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In some of the newer buildings like the Whitney and Cityplace South Tower, there are a huge number of empty and unaccounted-for units. This is something to look out for when buying a unit there at the current time -- it will be important to understand what the situation is regarding maintenance fees. If a significant number of units are not paying maintenance, the rest of the units will ultimately have to pick up the slack if the building is going to maintain the same amenities and services. All of these buildings will ultimately be extremely successful because of their great location, but they are certainly experiencing "growing pains" at the moment, with the newest ones (those completed after 2006) generally being in the least favorable situations.

Although there has been a lot of press regarding the real estate market and "empty condos", this is only true in downtown West Palm Beach in the sense that many of these condos do not yet have resident owners. There is a large group of people (primarily renters at this point-in-time) that wants to live in these buildings and as soon as the units have become available it has generally not been a problem to find renters. So over time, the lights of the newest buildings are slowly turning on at night, revealing a brand new population of downtown residents.

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One thing that does remain empty, however, is the commercial space. An interesting feature of all of these new condominium buildings is that they were built with the first floor generally devoted to commercial space. There was already a lot of vacant commercial space on Clematis Street and around downtown, and the new units in these new downtown condominiums also sit empty for the most part. There is certainly some great infrastructure in place for the time when the market finally turns around, but right now, it does not appear to be a fun undertaking to own this kind of commercial space in downtown West Palm Beach.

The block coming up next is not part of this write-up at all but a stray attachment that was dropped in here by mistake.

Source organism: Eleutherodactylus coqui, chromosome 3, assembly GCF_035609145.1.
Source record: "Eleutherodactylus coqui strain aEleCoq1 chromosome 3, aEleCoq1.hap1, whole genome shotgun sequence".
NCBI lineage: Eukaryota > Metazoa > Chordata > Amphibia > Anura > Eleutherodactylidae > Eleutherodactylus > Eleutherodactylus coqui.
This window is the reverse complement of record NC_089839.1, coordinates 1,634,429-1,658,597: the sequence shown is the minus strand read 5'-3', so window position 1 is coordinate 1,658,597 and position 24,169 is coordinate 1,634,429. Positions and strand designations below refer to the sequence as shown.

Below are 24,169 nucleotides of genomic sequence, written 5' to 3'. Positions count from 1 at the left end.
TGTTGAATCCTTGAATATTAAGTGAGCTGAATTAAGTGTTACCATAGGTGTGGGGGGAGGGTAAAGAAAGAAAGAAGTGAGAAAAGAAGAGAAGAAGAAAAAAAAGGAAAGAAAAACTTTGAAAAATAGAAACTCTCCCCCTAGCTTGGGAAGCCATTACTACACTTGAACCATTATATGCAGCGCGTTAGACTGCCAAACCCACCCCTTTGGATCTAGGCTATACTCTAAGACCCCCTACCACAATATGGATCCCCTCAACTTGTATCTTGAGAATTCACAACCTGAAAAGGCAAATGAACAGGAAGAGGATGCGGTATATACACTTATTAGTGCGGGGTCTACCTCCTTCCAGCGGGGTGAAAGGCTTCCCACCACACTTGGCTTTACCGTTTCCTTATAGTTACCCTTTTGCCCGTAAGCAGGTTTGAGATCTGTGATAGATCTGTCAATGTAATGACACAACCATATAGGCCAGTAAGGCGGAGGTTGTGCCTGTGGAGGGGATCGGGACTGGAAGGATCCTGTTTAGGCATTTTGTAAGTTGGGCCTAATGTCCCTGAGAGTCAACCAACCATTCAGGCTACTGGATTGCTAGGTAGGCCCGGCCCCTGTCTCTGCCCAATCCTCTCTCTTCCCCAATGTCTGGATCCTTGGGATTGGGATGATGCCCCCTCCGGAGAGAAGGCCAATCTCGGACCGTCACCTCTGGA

I did notice an interesting positive development however, just this week, when walking down Evernia Street between Quadrille and Dixie. There was activity in five or six of the commercial units in The Whitney on that side of the building, either actual people sitting in small offices, or signs announcing the arrival of a business within the next month. The Whitney must be doing something right with regard to their commercial units -- perhaps it involves pricing that is in line with the current market.





Below is a picture of the newest condominium building in downtown West Palm Beach, the City Place South Tower, on Okeechobee Boulevard. This is one of the most noticeable buildings in downtown West Palm Beach, and it can be seen even from 5 miles away down Okeechobee Boulevard to the west (i.e. even from west of the Turnpike). It makes downtown West Palm Beach look like a real city from miles away. However, the building is facing some financial difficulties currently (i.e. there was just a "friendly foreclosure" where the bank assumed ownership of the vast majority of the units from the developer while the developer will continue its marketing efforts).